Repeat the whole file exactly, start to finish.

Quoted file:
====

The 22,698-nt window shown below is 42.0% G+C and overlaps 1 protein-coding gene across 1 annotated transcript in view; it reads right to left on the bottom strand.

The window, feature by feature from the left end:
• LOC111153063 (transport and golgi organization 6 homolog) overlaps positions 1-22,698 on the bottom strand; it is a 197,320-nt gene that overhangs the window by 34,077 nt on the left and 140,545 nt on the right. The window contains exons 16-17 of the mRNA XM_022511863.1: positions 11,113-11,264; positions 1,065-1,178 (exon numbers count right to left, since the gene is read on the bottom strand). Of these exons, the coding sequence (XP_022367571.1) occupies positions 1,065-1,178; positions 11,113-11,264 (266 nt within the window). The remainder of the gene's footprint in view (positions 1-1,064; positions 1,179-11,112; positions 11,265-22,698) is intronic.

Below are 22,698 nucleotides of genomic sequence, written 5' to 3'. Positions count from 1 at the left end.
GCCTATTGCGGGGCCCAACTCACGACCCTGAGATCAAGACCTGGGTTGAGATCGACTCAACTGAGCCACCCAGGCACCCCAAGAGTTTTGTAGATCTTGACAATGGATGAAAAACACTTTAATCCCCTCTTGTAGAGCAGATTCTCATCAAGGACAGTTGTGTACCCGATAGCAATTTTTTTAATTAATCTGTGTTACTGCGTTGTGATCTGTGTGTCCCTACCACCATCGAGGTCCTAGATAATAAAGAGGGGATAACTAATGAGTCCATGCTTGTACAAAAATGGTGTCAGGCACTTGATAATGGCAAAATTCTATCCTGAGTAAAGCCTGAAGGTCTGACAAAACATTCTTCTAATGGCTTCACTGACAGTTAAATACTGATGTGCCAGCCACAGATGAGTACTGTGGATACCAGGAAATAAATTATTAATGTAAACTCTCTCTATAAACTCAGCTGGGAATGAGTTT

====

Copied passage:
The 22,698-nt window shown below is 42.0% G+C and overlaps 1 protein-coding gene across 1 annotated transcript in view; it reads right to left on the bottom strand.

The window, feature by feature from the left end:
• LOC111153063 (transport and golgi organization 6 homolog) overlaps positions 1-22,698 on the bottom strand; it is a 197,320-nt gene that overhangs the window by 34,077 nt on the left and 140,545 nt on the right. The window contains exons 16-17 of the mRNA XM_022511863.1: positions 11,113-11,264; positions 1,065-1,178 (exon numbers count right to left, since the gene is read on the bottom strand). Of these exons, the coding sequence (XP_022367571.1) occupies positions 1,065-1,178; positions 11,113-11,264 (266 nt within the window). The remainder of the gene's footprint in view (positions 1-1,064; positions 1,179-11,112; positions 11,265-22,698) is intronic.

Below are 22,698 nucleotides of genomic sequence, written 5' to 3'. Positions count from 1 at the left end.
GCCTATTGCGGGGCCCAACTCACGACCCTGAGATCAAGACCTGGGTTGAGATCGACTCAACTGAGCCACCCAGGCACCCCAAGAGTTTTGTAGATCTTGACAATGGATGAAAAACACTTTAATCCCCTCTTGTAGAGCAGATTCTCATCAAGGACAGTTGTGTACCCGATAGCAATTTTTTTAATTAATCTGTGTTACTGCGTTGTGATCTGTGTGTCCCTACCACCATCGAGGTCCTAGATAATAAAGAGGGGATAACTAATGAGTCCATGCTTGTACAAAAATGGTGTCAGGCACTTGATAATGGCAAAATTCTATCCTGAGTAAAGCCTGAAGGTCTGACAAAACATTCTTCTAATGGCTTCACTGACAGTTAAATACTGATGTGCCAGCCACAGATGAGTACTGTGGATACCAGGAAATAAATTATTAATGTAAACTCTCTCTATAAACTCAGCTGGGAATGAGTTT